The most publicized team of the 2023 college football season is under the NCAA’s microscope.
Deion Sanders and Colorado lose top recruits
Colorado and Deion Sanders have been slapped with 11 minor NCAA violations since Sanders’ hiring in December 2022, according to a report by USA TODAY Sports. All the violations were self-reported from the university to the NCAA, and none are attached to serious penalties.
These minor violations happen frequently across college sports – USA TODAY mentions that Ohio State’s football team self-reported two minor violations this past season, while Alabama self-reported nine across the entire athletic department (none in football).
What bears mentioning, however, is that most of these violations came directly from the cult of personality that is Colorado head coach Deion Sanders. Sanders took a one-win football team and filled it up with transfers. While Colorado finished 4-8 on the season, Sanders helped make Colorado one of the most talked-about teams in the entire sport. His presence helped grow the Colorado football social channels from 267,000 followers to over 2.3 million. He landed a College GameDay bid for the school’s rivalry game with Colorado State and brought a Prime Video documentary crew to film the whole season.
That’s where the problems arose. Three of Colorado’s violations stemmed directly from posts to social media. One post by Sanders to Twitter showed a spreadsheet of recruiting prospects, breaking a rule the prohibits publicizing recruits before they sign with the school. Another Instagram post by Sanders showed the team doing voluntary workouts, another infraction.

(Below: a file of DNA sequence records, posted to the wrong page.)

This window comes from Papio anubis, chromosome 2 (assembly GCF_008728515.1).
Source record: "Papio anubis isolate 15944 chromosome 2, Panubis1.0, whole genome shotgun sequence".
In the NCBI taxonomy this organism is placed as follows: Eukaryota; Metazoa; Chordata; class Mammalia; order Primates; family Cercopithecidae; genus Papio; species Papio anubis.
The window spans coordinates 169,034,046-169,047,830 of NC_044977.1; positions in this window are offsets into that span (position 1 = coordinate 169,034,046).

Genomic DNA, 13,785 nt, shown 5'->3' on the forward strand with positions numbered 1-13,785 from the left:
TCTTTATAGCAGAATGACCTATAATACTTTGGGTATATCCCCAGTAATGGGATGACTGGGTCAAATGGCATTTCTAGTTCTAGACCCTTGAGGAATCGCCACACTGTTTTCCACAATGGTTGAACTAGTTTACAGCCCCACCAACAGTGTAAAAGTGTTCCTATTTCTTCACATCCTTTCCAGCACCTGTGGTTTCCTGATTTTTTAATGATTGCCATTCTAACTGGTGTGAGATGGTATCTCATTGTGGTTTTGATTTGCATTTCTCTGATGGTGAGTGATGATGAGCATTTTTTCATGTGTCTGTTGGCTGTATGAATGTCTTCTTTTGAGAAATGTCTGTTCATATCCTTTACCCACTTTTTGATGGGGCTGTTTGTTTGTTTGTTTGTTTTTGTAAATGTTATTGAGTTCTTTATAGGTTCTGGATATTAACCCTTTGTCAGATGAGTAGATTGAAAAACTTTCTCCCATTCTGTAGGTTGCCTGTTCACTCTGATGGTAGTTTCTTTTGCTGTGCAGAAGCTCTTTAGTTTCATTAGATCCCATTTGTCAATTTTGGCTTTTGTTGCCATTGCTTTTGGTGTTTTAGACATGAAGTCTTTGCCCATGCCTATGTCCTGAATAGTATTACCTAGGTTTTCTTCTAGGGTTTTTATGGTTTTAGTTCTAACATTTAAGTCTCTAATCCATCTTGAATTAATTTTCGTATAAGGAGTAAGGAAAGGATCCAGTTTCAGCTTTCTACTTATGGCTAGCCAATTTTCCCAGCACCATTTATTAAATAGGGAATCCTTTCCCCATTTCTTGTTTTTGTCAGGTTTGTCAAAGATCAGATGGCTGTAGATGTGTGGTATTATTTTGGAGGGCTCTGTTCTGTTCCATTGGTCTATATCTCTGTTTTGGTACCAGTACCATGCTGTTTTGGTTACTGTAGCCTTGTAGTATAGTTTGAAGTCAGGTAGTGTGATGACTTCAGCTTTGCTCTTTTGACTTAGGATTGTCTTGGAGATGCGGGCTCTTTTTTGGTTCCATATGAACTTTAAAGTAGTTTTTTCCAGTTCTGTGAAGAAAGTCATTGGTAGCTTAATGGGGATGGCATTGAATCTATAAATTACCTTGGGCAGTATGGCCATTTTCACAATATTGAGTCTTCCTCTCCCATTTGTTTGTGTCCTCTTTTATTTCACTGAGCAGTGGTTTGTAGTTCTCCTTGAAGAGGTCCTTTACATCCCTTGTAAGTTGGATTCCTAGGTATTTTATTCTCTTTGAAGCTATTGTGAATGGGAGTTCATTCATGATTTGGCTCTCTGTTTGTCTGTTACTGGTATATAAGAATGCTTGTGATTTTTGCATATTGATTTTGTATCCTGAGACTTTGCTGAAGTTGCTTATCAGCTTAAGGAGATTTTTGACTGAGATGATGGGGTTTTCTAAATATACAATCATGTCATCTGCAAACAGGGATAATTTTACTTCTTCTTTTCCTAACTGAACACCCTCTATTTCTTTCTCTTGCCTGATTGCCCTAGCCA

Most violations stemmed from what helped build Sanders’ new-look Colorado team: Recruiting. Two of the violations stemmed from transfer portal violations. Five more involved recruits in some way. Sanders featured one on an Instagram Live, breaking a rule about recruits being involved in media activity. Another committed a violation for using his lanyard on an unofficial visit to gain access to a premium seating area during the USC-Colorado game. Multiple recruits participated in “gameday situations,” forbidden on official visits. One recruit even managed to gain access to the locker room for pregame speeches.
Colorado was the hottest name in football, mostly because of Deion’s ability to market the team. All that comes at a cost, though. Because of the minor violations, Colorado loses recruiting days, access to certain recruits, and sets itself up for worse punishment later.